06/01/08 3:26 PM ET
Blanton frustrated by weekend outing
Right-hander allows six runs in six innings Saturday vs. Rangers
By Todd Willis / Special to MLB.com
Blanton was in better spirits on Sunday.
Blanton said he was upset with the results of Saturday's start, in which he allowed six runs in six innings. He gave up 10 hits, one of them a hard-hit two-run home run by Josh Hamilton, but most of the other nine were softly hit balls that fell between fielders.
Blanton also watched as the A's rallied for three runs in the top of the fifth to tie the game at 3, only to go out and give up three runs in the bottom of the inning, including the home run to Hamilton.
"I was just frustrated, and I had to get out of here," Blanton said.
Blanton, now 3-7, met with manager Bob Geren and pitching coach Curt Young before Sunday's series finale against Texas. Geren said they went over Blanton's pitching chart.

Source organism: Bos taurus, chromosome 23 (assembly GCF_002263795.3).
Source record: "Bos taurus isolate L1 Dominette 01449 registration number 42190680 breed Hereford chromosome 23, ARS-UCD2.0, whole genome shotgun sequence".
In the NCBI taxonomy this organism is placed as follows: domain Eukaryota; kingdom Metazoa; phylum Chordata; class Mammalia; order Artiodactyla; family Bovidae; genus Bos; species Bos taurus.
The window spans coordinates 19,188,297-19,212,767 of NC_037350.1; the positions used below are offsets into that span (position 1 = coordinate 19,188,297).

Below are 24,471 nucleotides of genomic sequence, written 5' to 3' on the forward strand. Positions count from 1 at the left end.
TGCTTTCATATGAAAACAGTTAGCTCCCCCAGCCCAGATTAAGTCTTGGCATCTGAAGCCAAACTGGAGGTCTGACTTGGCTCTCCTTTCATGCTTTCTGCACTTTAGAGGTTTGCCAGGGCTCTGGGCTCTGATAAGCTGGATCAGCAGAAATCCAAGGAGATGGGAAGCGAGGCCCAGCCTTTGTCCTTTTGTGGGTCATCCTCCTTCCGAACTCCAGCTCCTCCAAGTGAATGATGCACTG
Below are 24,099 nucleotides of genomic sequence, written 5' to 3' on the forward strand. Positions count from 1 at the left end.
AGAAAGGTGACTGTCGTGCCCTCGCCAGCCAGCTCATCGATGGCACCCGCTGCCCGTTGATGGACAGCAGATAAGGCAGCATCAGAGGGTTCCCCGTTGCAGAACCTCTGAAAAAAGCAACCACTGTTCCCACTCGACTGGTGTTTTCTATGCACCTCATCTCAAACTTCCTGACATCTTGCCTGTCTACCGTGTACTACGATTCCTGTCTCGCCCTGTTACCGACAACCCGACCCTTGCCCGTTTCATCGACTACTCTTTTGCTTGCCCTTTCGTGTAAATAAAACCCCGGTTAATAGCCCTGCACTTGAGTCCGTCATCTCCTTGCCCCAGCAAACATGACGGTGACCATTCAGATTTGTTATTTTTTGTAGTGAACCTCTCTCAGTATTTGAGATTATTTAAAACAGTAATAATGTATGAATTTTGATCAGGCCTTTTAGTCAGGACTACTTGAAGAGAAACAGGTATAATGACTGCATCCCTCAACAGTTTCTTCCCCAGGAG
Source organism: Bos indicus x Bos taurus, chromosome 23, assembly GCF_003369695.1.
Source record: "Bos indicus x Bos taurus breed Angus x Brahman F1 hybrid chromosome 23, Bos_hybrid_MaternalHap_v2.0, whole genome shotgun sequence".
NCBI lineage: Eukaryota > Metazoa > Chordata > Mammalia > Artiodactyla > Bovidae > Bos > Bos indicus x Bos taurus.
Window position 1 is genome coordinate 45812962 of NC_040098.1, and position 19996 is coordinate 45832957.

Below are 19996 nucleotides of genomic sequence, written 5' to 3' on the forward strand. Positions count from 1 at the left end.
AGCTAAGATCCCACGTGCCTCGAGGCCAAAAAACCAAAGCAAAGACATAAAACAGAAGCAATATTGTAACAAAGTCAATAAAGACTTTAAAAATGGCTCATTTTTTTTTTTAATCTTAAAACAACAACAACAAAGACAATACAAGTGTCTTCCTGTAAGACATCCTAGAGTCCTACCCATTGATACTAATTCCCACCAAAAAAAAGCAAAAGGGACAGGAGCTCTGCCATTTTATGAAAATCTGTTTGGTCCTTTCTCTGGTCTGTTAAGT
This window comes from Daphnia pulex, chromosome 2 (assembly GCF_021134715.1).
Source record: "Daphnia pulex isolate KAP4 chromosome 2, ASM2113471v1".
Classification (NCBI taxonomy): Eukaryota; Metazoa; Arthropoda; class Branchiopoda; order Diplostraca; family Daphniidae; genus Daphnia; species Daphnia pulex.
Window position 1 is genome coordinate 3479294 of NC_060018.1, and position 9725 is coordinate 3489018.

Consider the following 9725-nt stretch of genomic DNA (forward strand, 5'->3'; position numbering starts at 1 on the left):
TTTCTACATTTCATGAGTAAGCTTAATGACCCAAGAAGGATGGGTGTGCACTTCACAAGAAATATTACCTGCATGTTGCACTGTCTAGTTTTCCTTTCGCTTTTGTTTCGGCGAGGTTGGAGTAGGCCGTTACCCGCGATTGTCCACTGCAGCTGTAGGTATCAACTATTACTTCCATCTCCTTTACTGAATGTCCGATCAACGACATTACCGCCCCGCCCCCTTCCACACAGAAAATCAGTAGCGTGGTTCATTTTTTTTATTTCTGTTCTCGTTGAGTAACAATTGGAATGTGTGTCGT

Young said on Saturday night that Blanton just left a couple of pitches up in the strike zone. Third baseman Eric Chavez said that he thought Blanton had good stuff and a good changeup. Young concurred on the changeup, calling it one of the best in the league, but said it didn't fade away from Hamilton on the home run.
Geren said the meeting on Sunday with Blanton was a good one.
"[Blanton] has a real positive frame of mind going forward," Geren said.
Blanton is second in the American League with 86 1/3 innings pitched, and is averaging 6.64 innings per start.
He is also second in the AL with seven losses, one behind league-leader Justin Verlander, and ranks second with 89 hits allowed. He had his third chance Saturday to win consecutive starts, but was unable to do so.
Blanton said before Saturday's start that his goals were to make all his starts and pitch 200 innings, and that the rest of his numbers would balance out by the end of the season.
"I believe it's important to be a guy who pitches six or seven innings per start," Blanton said Friday. "I just want to be consistent and reliable.
Todd Willis is a contributor to MLB.com. This story was not subject to the approval of Major League Baseball or its clubs.